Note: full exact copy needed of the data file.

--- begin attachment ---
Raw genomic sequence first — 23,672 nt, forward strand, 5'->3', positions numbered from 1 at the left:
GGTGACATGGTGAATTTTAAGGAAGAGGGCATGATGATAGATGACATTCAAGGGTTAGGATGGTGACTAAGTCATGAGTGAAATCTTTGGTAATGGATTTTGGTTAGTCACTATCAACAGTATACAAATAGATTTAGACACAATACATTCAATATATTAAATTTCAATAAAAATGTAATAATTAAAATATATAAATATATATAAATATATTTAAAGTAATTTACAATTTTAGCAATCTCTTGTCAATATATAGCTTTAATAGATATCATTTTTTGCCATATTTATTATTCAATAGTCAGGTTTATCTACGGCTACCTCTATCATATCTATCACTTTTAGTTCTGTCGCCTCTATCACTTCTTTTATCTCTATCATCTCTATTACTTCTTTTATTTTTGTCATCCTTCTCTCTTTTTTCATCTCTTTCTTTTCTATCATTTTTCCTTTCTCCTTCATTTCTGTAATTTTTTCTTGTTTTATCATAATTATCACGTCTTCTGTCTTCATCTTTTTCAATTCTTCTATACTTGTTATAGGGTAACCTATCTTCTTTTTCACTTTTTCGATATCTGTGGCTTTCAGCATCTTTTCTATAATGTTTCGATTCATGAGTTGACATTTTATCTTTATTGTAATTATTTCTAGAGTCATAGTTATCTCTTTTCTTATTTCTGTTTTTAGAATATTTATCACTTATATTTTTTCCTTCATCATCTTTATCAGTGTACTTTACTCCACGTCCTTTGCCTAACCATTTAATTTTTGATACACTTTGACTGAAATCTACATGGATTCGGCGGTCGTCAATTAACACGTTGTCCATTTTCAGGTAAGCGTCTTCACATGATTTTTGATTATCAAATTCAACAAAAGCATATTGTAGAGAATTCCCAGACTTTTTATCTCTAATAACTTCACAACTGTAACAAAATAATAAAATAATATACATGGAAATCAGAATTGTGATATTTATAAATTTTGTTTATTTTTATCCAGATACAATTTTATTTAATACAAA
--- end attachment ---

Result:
Raw genomic sequence first — 23,672 nt, forward strand, 5'->3', positions numbered from 1 at the left:
GGTGACATGGTGAATTTTAAGGAAGAGGGCATGATGATAGATGACATTCAAGGGTTAGGATGGTGACTAAGTCATGAGTGAAATCTTTGGTAATGGATTTTGGTTAGTCACTATCAACAGTATACAAATAGATTTAGACACAATACATTCAATATATTAAATTTCAATAAAAATGTAATAATTAAAATATATAAATATATATAAATATATTTAAAGTAATTTACAATTTTAGCAATCTCTTGTCAATATATAGCTTTAATAGATATCATTTTTTGCCATATTTATTATTCAATAGTCAGGTTTATCTACGGCTACCTCTATCATATCTATCACTTTTAGTTCTGTCGCCTCTATCACTTCTTTTATCTCTATCATCTCTATTACTTCTTTTATTTTTGTCATCCTTCTCTCTTTTTTCATCTCTTTCTTTTCTATCATTTTTCCTTTCTCCTTCATTTCTGTAATTTTTTCTTGTTTTATCATAATTATCACGTCTTCTGTCTTCATCTTTTTCAATTCTTCTATACTTGTTATAGGGTAACCTATCTTCTTTTTCACTTTTTCGATATCTGTGGCTTTCAGCATCTTTTCTATAATGTTTCGATTCATGAGTTGACATTTTATCTTTATTGTAATTATTTCTAGAGTCATAGTTATCTCTTTTCTTATTTCTGTTTTTAGAATATTTATCACTTATATTTTTTCCTTCATCATCTTTATCAGTGTACTTTACTCCACGTCCTTTGCCTAACCATTTAATTTTTGATACACTTTGACTGAAATCTACATGGATTCGGCGGTCGTCAATTAACACGTTGTCCATTTTCAGGTAAGCGTCTTCACATGATTTTTGATTATCAAATTCAACAAAAGCATATTGTAGAGAATTCCCAGACTTTTTATCTCTAATAACTTCACAACTGTAACAAAATAATAAAATAATATACATGGAAATCAGAATTGTGATATTTATAAATTTTGTTTATTTTTATCCAGATACAATTTTATTTAATACAAA